Why we need to revive civil dialogue – EESC published Participatory Democracy Compendium
At a time when civil dialogue and our own democratic and societal models are facing new threats such as the rise of populism, disinformation, inequality and Euroscepticism, the European Economic and Social Committee (EESC) reviews ways to revive participatory democracy. The EESC´s newly published compendium brings together all opinions and reports which, over the last thirty years, have enabled the EESC and philanthropic and wider civil society organisations to strengthen participatory democracy and become part of the European decision-making process.
However, the EESC warns that participatory democracy is experiencing – and will continue to experience – major upheavals over the coming years. Therefore, according the EESC it is now more important than ever for civil society to mobilise and make sure its voice is heard, improve participatory democracy and become better organised to secure full implementation of Article 11 of the Treaty on the European Union (TEU), which guarantees the civil dialogue.
This is very much in line with wider civil society sector asks for a stronger civil dialogue and our Philanthropy Manifesto, which also calls on EU policy makers to recocnise and engage with philanthropy. The EESC also underlines that now is an opportunity to confirm its own role as cornerstone of civil dialogue vis-à-vis the other EU institutions. The crucial moment for civil dialogue is the Conference on the Future of Europe [provide link], which in its current shape does not foresee the direct participation of civil society organisations. The EESC has promised to relay the views of civil society organisations and to secure a position as a major player in the game including advocating for possible treaty changes.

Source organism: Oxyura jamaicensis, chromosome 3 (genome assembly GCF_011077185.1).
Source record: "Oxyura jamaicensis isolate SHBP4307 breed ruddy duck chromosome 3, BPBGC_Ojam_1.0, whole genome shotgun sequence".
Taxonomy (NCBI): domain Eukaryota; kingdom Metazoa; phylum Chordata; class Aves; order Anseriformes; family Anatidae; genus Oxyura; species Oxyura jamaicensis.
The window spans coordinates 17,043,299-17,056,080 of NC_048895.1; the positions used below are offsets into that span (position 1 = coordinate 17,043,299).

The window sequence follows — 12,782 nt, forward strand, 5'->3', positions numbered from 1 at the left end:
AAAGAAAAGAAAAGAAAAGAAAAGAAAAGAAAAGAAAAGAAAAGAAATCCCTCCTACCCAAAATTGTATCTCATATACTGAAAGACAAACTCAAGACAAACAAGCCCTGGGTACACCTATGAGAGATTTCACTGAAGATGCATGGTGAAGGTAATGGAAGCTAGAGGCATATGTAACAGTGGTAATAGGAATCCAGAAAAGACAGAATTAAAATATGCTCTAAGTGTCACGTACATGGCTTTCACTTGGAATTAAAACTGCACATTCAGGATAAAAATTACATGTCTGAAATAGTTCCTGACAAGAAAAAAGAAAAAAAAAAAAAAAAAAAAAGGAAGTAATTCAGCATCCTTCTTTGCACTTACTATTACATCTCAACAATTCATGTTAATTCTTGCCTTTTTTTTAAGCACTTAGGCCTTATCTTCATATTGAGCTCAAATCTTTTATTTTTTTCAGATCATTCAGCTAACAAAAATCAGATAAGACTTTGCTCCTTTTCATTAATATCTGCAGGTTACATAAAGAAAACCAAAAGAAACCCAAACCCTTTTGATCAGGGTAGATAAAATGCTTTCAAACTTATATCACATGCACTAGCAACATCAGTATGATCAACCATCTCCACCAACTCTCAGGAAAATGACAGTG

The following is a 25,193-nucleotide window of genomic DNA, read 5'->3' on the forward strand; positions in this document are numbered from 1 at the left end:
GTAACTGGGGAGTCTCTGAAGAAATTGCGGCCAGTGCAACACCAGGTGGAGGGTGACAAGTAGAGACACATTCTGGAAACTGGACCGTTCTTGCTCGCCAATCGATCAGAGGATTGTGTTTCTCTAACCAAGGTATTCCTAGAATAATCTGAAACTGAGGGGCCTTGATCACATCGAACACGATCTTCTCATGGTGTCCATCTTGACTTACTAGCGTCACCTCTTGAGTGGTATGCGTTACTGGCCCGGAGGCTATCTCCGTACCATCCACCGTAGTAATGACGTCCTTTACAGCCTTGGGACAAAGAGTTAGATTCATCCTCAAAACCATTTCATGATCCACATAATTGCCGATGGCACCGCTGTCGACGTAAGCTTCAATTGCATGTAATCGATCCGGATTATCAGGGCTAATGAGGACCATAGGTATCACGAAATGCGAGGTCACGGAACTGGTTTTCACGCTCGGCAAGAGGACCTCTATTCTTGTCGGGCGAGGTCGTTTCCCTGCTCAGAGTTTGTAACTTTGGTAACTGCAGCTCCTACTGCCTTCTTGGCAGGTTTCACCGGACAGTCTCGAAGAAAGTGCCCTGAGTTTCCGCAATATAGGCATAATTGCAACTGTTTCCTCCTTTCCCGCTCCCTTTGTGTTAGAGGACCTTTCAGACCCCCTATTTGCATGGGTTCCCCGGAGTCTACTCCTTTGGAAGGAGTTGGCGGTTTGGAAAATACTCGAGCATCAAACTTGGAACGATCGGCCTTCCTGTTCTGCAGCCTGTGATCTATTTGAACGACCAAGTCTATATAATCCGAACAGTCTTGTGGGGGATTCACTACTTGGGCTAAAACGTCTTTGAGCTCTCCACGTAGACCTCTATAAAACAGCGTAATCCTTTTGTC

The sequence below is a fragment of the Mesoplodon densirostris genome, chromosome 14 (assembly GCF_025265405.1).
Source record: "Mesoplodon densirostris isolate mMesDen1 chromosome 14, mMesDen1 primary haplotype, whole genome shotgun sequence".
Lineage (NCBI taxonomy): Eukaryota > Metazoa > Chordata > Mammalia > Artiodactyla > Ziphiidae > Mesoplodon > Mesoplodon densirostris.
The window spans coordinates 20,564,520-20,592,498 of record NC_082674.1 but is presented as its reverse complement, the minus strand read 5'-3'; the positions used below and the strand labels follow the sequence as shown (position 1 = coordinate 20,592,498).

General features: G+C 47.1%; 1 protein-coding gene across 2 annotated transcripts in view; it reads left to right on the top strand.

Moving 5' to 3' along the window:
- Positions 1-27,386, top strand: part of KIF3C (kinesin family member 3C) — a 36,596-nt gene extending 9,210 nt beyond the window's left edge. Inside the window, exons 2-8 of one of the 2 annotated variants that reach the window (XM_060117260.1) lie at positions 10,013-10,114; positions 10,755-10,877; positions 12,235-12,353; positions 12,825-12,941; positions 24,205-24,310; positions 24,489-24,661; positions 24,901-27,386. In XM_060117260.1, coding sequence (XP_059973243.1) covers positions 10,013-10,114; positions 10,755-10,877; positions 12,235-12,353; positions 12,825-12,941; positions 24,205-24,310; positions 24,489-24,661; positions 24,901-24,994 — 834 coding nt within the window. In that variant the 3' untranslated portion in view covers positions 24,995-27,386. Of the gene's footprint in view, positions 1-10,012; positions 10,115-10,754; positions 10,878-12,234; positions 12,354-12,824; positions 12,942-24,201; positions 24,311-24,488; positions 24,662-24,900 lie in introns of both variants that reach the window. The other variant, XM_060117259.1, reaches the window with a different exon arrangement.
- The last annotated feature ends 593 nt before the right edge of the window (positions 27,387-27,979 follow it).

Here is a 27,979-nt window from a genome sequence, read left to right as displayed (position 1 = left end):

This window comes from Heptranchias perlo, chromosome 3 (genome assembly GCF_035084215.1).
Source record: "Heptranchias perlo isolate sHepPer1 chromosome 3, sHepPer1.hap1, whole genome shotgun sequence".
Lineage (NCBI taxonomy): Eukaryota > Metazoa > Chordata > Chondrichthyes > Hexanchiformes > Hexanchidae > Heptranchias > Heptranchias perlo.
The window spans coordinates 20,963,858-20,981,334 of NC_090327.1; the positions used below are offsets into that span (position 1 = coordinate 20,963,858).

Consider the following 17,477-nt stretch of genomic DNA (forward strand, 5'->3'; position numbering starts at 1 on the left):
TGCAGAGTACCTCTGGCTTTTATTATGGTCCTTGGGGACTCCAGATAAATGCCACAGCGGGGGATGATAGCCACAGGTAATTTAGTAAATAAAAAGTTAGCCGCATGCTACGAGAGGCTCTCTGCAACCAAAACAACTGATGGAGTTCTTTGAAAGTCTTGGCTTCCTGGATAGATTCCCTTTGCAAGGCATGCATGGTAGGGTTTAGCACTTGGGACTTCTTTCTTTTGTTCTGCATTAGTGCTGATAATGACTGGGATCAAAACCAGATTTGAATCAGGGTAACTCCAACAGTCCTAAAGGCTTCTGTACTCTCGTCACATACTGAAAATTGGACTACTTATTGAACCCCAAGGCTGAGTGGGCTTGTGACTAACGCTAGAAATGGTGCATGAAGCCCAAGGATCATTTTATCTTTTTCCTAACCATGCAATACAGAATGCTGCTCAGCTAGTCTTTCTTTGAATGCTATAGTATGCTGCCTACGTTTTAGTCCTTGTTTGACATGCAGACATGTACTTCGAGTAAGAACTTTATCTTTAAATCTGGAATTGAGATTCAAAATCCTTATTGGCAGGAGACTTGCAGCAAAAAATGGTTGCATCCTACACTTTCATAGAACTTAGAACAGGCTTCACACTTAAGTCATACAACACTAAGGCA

The philanthropy infrastructure together with civil society partners has called for a strong civil dialogue and inclusion of civil society in the Conference on the future of Europe. Philanthropic organisations are key actors and partners in supporting wider civil society, community cohesion and the European values such as democracy, rule of law and fundamental rights. The EESC itself has recognised the importance of the philanthropic sector at several occasions, such as in this opinion “European philanthropy: an untapped potential”.